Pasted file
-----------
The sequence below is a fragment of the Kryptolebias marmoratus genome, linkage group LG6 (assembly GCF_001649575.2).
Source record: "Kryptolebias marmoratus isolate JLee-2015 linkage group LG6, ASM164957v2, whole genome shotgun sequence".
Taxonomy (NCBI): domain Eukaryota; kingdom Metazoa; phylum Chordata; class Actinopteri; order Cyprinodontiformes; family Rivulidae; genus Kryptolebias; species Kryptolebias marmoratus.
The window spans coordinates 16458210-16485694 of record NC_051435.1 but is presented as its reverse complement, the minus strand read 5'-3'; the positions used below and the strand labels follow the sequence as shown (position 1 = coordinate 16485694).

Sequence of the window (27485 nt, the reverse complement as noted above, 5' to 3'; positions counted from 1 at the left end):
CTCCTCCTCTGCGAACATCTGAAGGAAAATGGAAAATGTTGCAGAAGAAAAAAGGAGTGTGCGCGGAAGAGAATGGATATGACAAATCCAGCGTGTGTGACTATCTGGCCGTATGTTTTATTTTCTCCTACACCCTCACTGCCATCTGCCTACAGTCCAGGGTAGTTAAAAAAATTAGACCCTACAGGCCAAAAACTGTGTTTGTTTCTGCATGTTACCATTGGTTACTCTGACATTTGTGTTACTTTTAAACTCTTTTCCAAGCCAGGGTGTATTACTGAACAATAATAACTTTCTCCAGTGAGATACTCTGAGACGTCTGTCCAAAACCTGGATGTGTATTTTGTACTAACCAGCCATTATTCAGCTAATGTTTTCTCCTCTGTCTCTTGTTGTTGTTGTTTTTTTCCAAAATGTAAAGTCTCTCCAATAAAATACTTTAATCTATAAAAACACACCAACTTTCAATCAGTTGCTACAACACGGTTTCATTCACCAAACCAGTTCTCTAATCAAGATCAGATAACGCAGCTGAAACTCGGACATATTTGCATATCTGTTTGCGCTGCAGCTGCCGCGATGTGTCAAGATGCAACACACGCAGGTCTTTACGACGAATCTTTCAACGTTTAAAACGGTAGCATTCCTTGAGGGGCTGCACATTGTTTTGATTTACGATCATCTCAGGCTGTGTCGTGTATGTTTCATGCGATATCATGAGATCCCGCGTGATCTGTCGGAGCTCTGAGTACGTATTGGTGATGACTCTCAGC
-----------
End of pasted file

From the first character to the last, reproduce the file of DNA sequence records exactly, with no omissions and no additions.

The sequence below is a fragment of the Kryptolebias marmoratus genome, linkage group LG6 (assembly GCF_001649575.2).
Source record: "Kryptolebias marmoratus isolate JLee-2015 linkage group LG6, ASM164957v2, whole genome shotgun sequence".
Taxonomy (NCBI): domain Eukaryota; kingdom Metazoa; phylum Chordata; class Actinopteri; order Cyprinodontiformes; family Rivulidae; genus Kryptolebias; species Kryptolebias marmoratus.
The window spans coordinates 16458210-16485694 of record NC_051435.1 but is presented as its reverse complement, the minus strand read 5'-3'; the positions used below and the strand labels follow the sequence as shown (position 1 = coordinate 16485694).

Sequence of the window (27485 nt, the reverse complement as noted above, 5' to 3'; positions counted from 1 at the left end):
CTCCTCCTCTGCGAACATCTGAAGGAAAATGGAAAATGTTGCAGAAGAAAAAAGGAGTGTGCGCGGAAGAGAATGGATATGACAAATCCAGCGTGTGTGACTATCTGGCCGTATGTTTTATTTTCTCCTACACCCTCACTGCCATCTGCCTACAGTCCAGGGTAGTTAAAAAAATTAGACCCTACAGGCCAAAAACTGTGTTTGTTTCTGCATGTTACCATTGGTTACTCTGACATTTGTGTTACTTTTAAACTCTTTTCCAAGCCAGGGTGTATTACTGAACAATAATAACTTTCTCCAGTGAGATACTCTGAGACGTCTGTCCAAAACCTGGATGTGTATTTTGTACTAACCAGCCATTATTCAGCTAATGTTTTCTCCTCTGTCTCTTGTTGTTGTTGTTTTTTTCCAAAATGTAAAGTCTCTCCAATAAAATACTTTAATCTATAAAAACACACCAACTTTCAATCAGTTGCTACAACACGGTTTCATTCACCAAACCAGTTCTCTAATCAAGATCAGATAACGCAGCTGAAACTCGGACATATTTGCATATCTGTTTGCGCTGCAGCTGCCGCGATGTGTCAAGATGCAACACACGCAGGTCTTTACGACGAATCTTTCAACGTTTAAAACGGTAGCATTCCTTGAGGGGCTGCACATTGTTTTGATTTACGATCATCTCAGGCTGTGTCGTGTATGTTTCATGCGATATCATGAGATCCCGCGTGATCTGTCGGAGCTCTGAGTACGTATTGGTGATGACTCTCAGC